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Top News in the A.M.
Today, President Obama is expected to call for federal legislation that forces U.S. companies to be more forthcoming when credit card data and other consumer information is lost in online breaches, reports the New York Times.
The Rolling Close: Here to Stay or Gone Tomorrow?
Venture capital was long a clubby, opaque industry, but AngelList and crowdfunding are two intertwined innovations that have since knocked that model onto its side. Now, another related twist looks poised to roil it again: the rolling close.
You’ve probably heard the term in recent years. A rolling close is what happens when a management team raises money within a certain window of time with no predetermined size for the “round.” Every amount invested is closed immediately at a set valuation, versus a traditional funding where a round isn’t closed until a predetermined minimum is raised.
The messaging service Snapchat is the highest-profile company to employ the model, closing $485 million from 23 investors over the course of nine months last year.
Last week, as TechCrunch reported, an eight-year-old, London-based film streaming service called MUBI closed on $15 million in similar fashion, raising the money from 49 investors over many months.
StrictlyVC is aware of two startups in San Francisco that are currently employing the same tactic.
You might think of it like crowdsourcing, without the middleman. “Whoever wires the money is in, and when you reach your target, you ‘close’ the round,” MUBI founder Efe Cakarel told TechCrunch.
Ramana Nanda, an associate professor at Harvard Business School, characterizes rolling closes as a product of a frothy market – full stop. It’s an “effective strategy for entrepreneurs in industries and at times when capital for startups is abundant and financing risk is low.”
As long as firms and investors can reasonably expect to continue raising money on good terms, Nanda says, they’re “less concerned about having a cash cushion in the event that things don’t go as well as expected, or because investors will not show up when the cash reserve runs low.”
Rolling closes are also tactical, argues Todd Chaffee, a managing director at Institutional Venture Partners, a Snapchat investor that wrote its first check to the company in 2013. “The formality of, ‘Let’s close this round, get back to business, and then raise another round'” isn’t always ideal for a fast-moving company, Chaffee says, calling rolling closes a “more fluid and dynamic approach.”
Still, there are downsides, including — presumably — managing investor relations. According to TechCrunch sources, Snapchat CEO Evan Spiegel has been known to invite different parties to invest in Snapchat at different pre-money valuations. (TechCrunch says some investors funded Snapchat last year at a $10 billion valuation while others participated at a pre-money valuation that was closer to $20 billion.)
MUBI’s backers invested at the same pre-money valuation, but all while the company’s post-money valuation was rising, meaning that every subsequent investor in MUBI’s newest fundraise was getting less of the company for his or her money.
It was a “very transparent and fair process,” says Cakarel, who tells StrictlyVC that “new investors weighed [MUBI’s] increased ‘pre-money’ valuation against a company that was becoming being better capitalized [and] that continued to grow its subscriber base significantly throughout the funding period.”
Little wonder that investors who are accustomed to traditional rounds — where everyone receives the same terms — aren’t sure what to make of the trend. “We haven’t seen this sort of financing/closing structure in the late stage,” says Paul Madera of the late-stage investment firm Meritech Capital, but we “generally wouldn’t be very comfortable with it,” he adds.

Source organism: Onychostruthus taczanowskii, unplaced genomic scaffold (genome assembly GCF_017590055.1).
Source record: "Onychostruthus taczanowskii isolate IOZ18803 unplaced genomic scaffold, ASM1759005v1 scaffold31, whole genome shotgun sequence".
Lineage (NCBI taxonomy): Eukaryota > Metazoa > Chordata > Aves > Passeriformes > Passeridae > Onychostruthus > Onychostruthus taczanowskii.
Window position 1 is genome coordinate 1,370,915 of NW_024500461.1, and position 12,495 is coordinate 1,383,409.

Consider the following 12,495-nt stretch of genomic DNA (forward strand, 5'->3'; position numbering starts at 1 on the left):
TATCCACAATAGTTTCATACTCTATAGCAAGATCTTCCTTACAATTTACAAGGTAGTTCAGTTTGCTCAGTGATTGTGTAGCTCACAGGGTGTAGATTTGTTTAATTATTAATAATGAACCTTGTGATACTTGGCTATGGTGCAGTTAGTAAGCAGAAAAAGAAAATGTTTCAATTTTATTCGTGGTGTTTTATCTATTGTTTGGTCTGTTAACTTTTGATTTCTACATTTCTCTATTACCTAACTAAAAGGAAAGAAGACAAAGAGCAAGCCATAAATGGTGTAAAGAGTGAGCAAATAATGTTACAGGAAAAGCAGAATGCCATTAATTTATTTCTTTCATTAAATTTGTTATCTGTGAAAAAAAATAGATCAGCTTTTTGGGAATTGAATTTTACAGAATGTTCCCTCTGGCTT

Hunter Walk, cofounder of the seed-stage firm Homebrew, says his firm has “occasionally participated” in rolling closes — in cases where the entrepreneurs are “herding cats a bit and want to put money to work right away from committed investors.” At the same time, he says, “It would give me pause at the seed stage to see a founder who tried to mark up the company several times during a round.”
The big question, of course, is whether rolling closes are here to stay. Only time will tell, but our guess is that they are — that they’re indicative of how private financings are moving toward a more market-based approach. After all, if there’s more demand for an issue, doesn’t it make sense to raise the price? Why should founders be forever bound to the artificial constraints of “rounds”?
As Cakarel puts it, “It was unimaginable, even eight years ago when I started MUBI, to do a round of $15 million from a bunch of individuals, each coming in with somewhere between $50,000 and $1 million in Silicon Valley.”
Cakarel isn’t saying he’s closing the door on VCs. “Raising institutional capital is also very attractive, and VCs can add a lot of value.” But he notes that “VCs are no longer the only option you have for this kind of capital. And this is good for entrepreneurs. Out of options, come good decisions.”
Augmedix, a 2.5-year-old, San Francisco-based company that uses Google Glass to beam electronic health record information to doctors while they’re meeting with patients, has raised $16 million in Series A funding from earlier backers Emergence Capital and DCM. The company has now raised $23 million altogether. StrictlyVC talked with Augmedix last year about patient privacy concerns and the uncertain future of Google Glass.
DiaCarta, a four-year-old, Hayward, Ca.-based biotechnology company that produces precise cancer molecular tests, has raised $8 million in Series A funding from BioVeda China Fund.
Ingenious Med, a 15-year-old, Atlanta, Ga.-based maker of inpatient practice management information systems, has raised an undisclosed amount of funding from North Bridge Growth Equity, along with health care investors Ascension Ventures, Heritage Group and Kaiser Permanente Ventures. The company had previously raised $6.5 million, shows Crunchbase.
Kit Check, a 2.5-year-old, Washington, D.C.-based company that uses radio-frequency tags to help hospitals track medications and other supplies, has raised $12 million in Series B funding led by Kaiser Permanente Ventures, with participation from Rex Healthcare Ventures. Earlier backers New Leaf Venture Partners, Sands Capital Ventures, Easton Capital Investment Group and LionBird also joined the round. The company has now raised $22.5 million altogether, shows Crunchbase.